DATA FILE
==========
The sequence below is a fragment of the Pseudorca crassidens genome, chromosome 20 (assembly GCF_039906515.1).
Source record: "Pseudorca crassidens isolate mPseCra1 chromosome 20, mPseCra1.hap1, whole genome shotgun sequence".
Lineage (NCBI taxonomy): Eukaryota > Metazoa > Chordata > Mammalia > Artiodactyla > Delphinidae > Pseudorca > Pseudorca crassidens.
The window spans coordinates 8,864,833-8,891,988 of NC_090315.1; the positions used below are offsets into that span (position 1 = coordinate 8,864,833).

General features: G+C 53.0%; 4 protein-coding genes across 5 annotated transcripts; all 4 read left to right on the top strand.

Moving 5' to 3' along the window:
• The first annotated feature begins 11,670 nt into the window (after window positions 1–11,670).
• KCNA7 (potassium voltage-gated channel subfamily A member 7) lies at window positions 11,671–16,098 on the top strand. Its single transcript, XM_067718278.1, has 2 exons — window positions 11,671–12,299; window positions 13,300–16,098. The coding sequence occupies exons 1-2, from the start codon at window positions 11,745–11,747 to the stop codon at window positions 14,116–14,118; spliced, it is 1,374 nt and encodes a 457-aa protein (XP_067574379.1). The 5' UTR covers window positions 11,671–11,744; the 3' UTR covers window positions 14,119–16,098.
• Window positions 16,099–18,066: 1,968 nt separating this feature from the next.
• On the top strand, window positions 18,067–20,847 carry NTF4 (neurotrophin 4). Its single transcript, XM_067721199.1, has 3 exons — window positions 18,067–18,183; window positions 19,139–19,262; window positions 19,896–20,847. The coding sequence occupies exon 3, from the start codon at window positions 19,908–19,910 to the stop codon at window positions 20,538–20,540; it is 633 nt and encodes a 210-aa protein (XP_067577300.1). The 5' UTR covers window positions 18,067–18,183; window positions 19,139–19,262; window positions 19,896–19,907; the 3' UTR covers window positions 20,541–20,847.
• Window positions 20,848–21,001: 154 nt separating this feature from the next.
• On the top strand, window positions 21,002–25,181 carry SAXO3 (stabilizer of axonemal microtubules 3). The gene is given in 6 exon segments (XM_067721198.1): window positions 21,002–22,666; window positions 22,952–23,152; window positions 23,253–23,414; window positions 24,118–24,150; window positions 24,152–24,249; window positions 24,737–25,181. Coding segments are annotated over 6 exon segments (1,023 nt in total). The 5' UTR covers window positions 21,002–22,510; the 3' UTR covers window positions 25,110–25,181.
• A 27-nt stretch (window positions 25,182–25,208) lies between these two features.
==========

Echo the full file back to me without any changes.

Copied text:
The sequence below is a fragment of the Pseudorca crassidens genome, chromosome 20 (assembly GCF_039906515.1).
Source record: "Pseudorca crassidens isolate mPseCra1 chromosome 20, mPseCra1.hap1, whole genome shotgun sequence".
Lineage (NCBI taxonomy): Eukaryota > Metazoa > Chordata > Mammalia > Artiodactyla > Delphinidae > Pseudorca > Pseudorca crassidens.
The window spans coordinates 8,864,833-8,891,988 of NC_090315.1; the positions used below are offsets into that span (position 1 = coordinate 8,864,833).

General features: G+C 53.0%; 4 protein-coding genes across 5 annotated transcripts; all 4 read left to right on the top strand.

Moving 5' to 3' along the window:
• The first annotated feature begins 11,670 nt into the window (after window positions 1–11,670).
• KCNA7 (potassium voltage-gated channel subfamily A member 7) lies at window positions 11,671–16,098 on the top strand. Its single transcript, XM_067718278.1, has 2 exons — window positions 11,671–12,299; window positions 13,300–16,098. The coding sequence occupies exons 1-2, from the start codon at window positions 11,745–11,747 to the stop codon at window positions 14,116–14,118; spliced, it is 1,374 nt and encodes a 457-aa protein (XP_067574379.1). The 5' UTR covers window positions 11,671–11,744; the 3' UTR covers window positions 14,119–16,098.
• Window positions 16,099–18,066: 1,968 nt separating this feature from the next.
• On the top strand, window positions 18,067–20,847 carry NTF4 (neurotrophin 4). Its single transcript, XM_067721199.1, has 3 exons — window positions 18,067–18,183; window positions 19,139–19,262; window positions 19,896–20,847. The coding sequence occupies exon 3, from the start codon at window positions 19,908–19,910 to the stop codon at window positions 20,538–20,540; it is 633 nt and encodes a 210-aa protein (XP_067577300.1). The 5' UTR covers window positions 18,067–18,183; window positions 19,139–19,262; window positions 19,896–19,907; the 3' UTR covers window positions 20,541–20,847.
• Window positions 20,848–21,001: 154 nt separating this feature from the next.
• On the top strand, window positions 21,002–25,181 carry SAXO3 (stabilizer of axonemal microtubules 3). The gene is given in 6 exon segments (XM_067721198.1): window positions 21,002–22,666; window positions 22,952–23,152; window positions 23,253–23,414; window positions 24,118–24,150; window positions 24,152–24,249; window positions 24,737–25,181. Coding segments are annotated over 6 exon segments (1,023 nt in total). The 5' UTR covers window positions 21,002–22,510; the 3' UTR covers window positions 25,110–25,181.
• A 27-nt stretch (window positions 25,182–25,208) lies between these two features.